Scientists warn of the importance of protecting the ‘picassos’ of La Mancha
Scientists gathered at the first Monitoring Committee of El Hito LIFE project have highlighted the need to protect the ‘picassos’ of La Mancha, in clear allusion to the Roeseliana oporina, a type of grasshopper unique in the world, recently rediscovered in El Hito Lagoon. “We are losing our most emblematic ‘goyas’ and ‘picassos’. And we are not referring to the genius of an artist, but to the evolutionary process of an endangered species that has been on Earth for millions of years, long before the appearance of the first hominids,” said Mario García París, scientific researcher at the National Museum of Natural Sciences of Madrid (MNCN-CSIC).
There are currently two populations of Roeseliana oporina left in the world, one in El Hito Lagoon and the other to the south of Segóbriga. Its closest relatives are found in high mountain areas in the Alps in France and Austria. The “Cigarrón de La Mancha”, as it is commonly known, was first discovered in 1887 and since then had not been found again until a research team from the National Museum of Natural Sciences reconfirmed its presence in El Hito lagoon six years ago.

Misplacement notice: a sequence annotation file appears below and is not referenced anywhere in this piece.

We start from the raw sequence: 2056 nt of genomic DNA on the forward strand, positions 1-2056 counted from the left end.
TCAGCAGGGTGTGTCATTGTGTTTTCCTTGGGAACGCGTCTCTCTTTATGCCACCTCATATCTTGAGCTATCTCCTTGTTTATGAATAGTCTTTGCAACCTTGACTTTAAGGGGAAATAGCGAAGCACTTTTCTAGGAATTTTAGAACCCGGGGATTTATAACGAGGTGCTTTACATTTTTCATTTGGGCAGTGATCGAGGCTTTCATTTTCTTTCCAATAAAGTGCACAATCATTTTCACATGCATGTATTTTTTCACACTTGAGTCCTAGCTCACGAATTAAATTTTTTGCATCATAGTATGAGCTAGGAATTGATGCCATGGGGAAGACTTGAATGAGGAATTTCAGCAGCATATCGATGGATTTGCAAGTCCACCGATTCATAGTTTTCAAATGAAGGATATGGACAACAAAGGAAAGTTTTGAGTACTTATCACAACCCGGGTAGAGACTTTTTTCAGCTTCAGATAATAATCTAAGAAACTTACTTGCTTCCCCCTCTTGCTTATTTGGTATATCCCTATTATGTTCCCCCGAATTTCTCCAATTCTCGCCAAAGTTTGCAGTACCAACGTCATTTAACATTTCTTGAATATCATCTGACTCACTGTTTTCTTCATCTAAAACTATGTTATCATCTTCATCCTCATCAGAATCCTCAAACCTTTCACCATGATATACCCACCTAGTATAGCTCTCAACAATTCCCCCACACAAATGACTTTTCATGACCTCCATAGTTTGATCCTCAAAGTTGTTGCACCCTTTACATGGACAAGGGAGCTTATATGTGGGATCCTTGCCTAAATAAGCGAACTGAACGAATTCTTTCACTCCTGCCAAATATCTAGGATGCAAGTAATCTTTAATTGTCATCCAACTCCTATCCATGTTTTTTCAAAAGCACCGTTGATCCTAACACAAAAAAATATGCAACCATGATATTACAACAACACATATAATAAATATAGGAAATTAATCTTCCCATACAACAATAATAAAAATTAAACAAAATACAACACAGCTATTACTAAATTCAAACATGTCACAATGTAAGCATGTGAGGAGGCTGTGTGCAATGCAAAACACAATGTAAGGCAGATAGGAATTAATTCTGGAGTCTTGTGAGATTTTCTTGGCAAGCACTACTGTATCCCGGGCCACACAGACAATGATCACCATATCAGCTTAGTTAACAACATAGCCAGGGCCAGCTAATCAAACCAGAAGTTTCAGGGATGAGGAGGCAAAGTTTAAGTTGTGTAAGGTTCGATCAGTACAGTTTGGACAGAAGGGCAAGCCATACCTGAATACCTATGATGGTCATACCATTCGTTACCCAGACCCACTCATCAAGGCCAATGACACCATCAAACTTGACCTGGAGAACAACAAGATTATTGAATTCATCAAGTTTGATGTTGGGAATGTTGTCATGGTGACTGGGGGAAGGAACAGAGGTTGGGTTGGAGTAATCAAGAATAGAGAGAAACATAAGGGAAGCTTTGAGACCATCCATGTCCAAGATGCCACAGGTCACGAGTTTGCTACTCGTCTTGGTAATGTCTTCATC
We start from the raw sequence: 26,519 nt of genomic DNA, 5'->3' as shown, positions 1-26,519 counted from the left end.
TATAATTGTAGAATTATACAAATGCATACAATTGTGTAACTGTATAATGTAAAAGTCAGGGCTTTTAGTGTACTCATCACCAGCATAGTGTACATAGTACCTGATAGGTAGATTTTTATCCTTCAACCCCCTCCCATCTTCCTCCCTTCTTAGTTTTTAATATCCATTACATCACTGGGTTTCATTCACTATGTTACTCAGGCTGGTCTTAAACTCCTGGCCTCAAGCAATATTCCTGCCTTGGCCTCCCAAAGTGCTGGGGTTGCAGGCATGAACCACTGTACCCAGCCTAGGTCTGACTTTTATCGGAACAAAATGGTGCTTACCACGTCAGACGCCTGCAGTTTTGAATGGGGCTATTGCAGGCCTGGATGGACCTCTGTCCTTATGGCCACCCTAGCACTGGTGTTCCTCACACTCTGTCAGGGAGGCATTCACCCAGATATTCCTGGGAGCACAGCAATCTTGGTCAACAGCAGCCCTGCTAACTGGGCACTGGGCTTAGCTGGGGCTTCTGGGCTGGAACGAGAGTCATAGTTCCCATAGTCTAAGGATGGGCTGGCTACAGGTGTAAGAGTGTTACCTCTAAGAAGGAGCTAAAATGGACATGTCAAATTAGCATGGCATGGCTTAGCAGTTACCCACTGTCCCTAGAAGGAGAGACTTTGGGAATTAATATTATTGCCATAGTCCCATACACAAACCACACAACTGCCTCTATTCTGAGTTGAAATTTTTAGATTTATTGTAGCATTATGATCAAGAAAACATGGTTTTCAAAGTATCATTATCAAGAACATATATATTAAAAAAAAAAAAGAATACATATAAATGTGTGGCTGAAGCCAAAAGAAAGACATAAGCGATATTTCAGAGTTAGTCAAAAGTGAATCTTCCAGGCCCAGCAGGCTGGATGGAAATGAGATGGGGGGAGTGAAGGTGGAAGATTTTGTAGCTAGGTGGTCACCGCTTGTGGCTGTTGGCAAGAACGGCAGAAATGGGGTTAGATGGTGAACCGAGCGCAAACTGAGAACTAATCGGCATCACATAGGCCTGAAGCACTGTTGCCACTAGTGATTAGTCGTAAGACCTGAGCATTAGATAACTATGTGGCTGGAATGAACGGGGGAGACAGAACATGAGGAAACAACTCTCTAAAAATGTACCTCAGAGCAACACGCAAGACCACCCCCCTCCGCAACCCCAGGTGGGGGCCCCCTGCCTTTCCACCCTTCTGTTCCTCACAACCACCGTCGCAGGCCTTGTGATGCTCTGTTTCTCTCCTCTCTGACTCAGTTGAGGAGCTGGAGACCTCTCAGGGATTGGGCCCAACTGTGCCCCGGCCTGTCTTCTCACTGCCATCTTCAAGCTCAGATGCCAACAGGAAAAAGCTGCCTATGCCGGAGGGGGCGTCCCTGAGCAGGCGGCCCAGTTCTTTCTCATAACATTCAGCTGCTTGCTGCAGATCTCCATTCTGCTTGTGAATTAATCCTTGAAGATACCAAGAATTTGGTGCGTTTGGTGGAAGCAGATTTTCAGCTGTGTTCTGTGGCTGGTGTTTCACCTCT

“If these populations disappear we will lose them forever,” warned the researcher from the National Museum of Natural Sciences. “They are not like cranes or other migratory birds that visit the lagoon year after year. These are unique and iconic critters that cannot be lost. We have an obligation to preserve both them and the habitats where they live.”
Mario García París made this warning during the first meeting of the Monitoring Committee of the LIFE project for the conservation of El Hito Lagoon, which brought together scientists and representatives of the territory and society in the Town Hall of Montalbo. The aim of this committee is to gather views and expectations on the different areas of work related to the Natura 2000 network space of El Hito Lagoon to serve as a consultative and advisory body of the project.